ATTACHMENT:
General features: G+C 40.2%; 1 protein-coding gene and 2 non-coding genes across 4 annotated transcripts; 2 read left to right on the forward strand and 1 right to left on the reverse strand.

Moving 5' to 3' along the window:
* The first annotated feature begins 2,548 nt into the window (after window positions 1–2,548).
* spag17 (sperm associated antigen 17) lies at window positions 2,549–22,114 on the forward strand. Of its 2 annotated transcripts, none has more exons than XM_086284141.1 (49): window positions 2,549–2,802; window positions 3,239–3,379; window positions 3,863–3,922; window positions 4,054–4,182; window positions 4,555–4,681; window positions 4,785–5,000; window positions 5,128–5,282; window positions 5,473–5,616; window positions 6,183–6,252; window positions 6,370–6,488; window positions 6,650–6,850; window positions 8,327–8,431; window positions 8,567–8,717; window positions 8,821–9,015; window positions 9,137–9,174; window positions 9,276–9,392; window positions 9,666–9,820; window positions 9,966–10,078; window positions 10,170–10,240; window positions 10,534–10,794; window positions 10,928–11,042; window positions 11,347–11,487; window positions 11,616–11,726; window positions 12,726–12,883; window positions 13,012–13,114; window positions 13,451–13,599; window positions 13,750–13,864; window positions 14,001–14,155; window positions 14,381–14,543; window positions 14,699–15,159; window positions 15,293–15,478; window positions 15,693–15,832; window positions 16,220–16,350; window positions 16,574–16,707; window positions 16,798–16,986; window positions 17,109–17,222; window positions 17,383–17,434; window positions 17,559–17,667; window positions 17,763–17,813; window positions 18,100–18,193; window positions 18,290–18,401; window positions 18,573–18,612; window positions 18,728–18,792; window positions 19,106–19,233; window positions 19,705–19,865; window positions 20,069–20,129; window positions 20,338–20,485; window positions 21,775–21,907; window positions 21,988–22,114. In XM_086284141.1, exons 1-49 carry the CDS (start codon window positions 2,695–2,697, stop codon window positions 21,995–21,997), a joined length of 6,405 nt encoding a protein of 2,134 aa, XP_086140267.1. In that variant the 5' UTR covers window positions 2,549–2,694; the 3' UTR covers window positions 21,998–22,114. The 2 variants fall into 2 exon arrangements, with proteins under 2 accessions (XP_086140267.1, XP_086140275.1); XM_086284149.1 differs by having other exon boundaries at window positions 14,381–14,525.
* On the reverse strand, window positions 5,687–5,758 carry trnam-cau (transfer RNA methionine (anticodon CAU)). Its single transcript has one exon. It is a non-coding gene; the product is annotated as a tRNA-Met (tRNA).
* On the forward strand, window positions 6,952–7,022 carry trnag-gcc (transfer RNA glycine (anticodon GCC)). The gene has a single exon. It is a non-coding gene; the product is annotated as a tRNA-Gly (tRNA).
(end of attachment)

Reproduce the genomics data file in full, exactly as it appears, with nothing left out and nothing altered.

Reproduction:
General features: G+C 40.2%; 1 protein-coding gene and 2 non-coding genes across 4 annotated transcripts; 2 read left to right on the forward strand and 1 right to left on the reverse strand.

Moving 5' to 3' along the window:
* The first annotated feature begins 2,548 nt into the window (after window positions 1–2,548).
* spag17 (sperm associated antigen 17) lies at window positions 2,549–22,114 on the forward strand. Of its 2 annotated transcripts, none has more exons than XM_086284141.1 (49): window positions 2,549–2,802; window positions 3,239–3,379; window positions 3,863–3,922; window positions 4,054–4,182; window positions 4,555–4,681; window positions 4,785–5,000; window positions 5,128–5,282; window positions 5,473–5,616; window positions 6,183–6,252; window positions 6,370–6,488; window positions 6,650–6,850; window positions 8,327–8,431; window positions 8,567–8,717; window positions 8,821–9,015; window positions 9,137–9,174; window positions 9,276–9,392; window positions 9,666–9,820; window positions 9,966–10,078; window positions 10,170–10,240; window positions 10,534–10,794; window positions 10,928–11,042; window positions 11,347–11,487; window positions 11,616–11,726; window positions 12,726–12,883; window positions 13,012–13,114; window positions 13,451–13,599; window positions 13,750–13,864; window positions 14,001–14,155; window positions 14,381–14,543; window positions 14,699–15,159; window positions 15,293–15,478; window positions 15,693–15,832; window positions 16,220–16,350; window positions 16,574–16,707; window positions 16,798–16,986; window positions 17,109–17,222; window positions 17,383–17,434; window positions 17,559–17,667; window positions 17,763–17,813; window positions 18,100–18,193; window positions 18,290–18,401; window positions 18,573–18,612; window positions 18,728–18,792; window positions 19,106–19,233; window positions 19,705–19,865; window positions 20,069–20,129; window positions 20,338–20,485; window positions 21,775–21,907; window positions 21,988–22,114. In XM_086284141.1, exons 1-49 carry the CDS (start codon window positions 2,695–2,697, stop codon window positions 21,995–21,997), a joined length of 6,405 nt encoding a protein of 2,134 aa, XP_086140267.1. In that variant the 5' UTR covers window positions 2,549–2,694; the 3' UTR covers window positions 21,998–22,114. The 2 variants fall into 2 exon arrangements, with proteins under 2 accessions (XP_086140267.1, XP_086140275.1); XM_086284149.1 differs by having other exon boundaries at window positions 14,381–14,525.
* On the reverse strand, window positions 5,687–5,758 carry trnam-cau (transfer RNA methionine (anticodon CAU)). Its single transcript has one exon. It is a non-coding gene; the product is annotated as a tRNA-Met (tRNA).
* On the forward strand, window positions 6,952–7,022 carry trnag-gcc (transfer RNA glycine (anticodon GCC)). The gene has a single exon. It is a non-coding gene; the product is annotated as a tRNA-Gly (tRNA).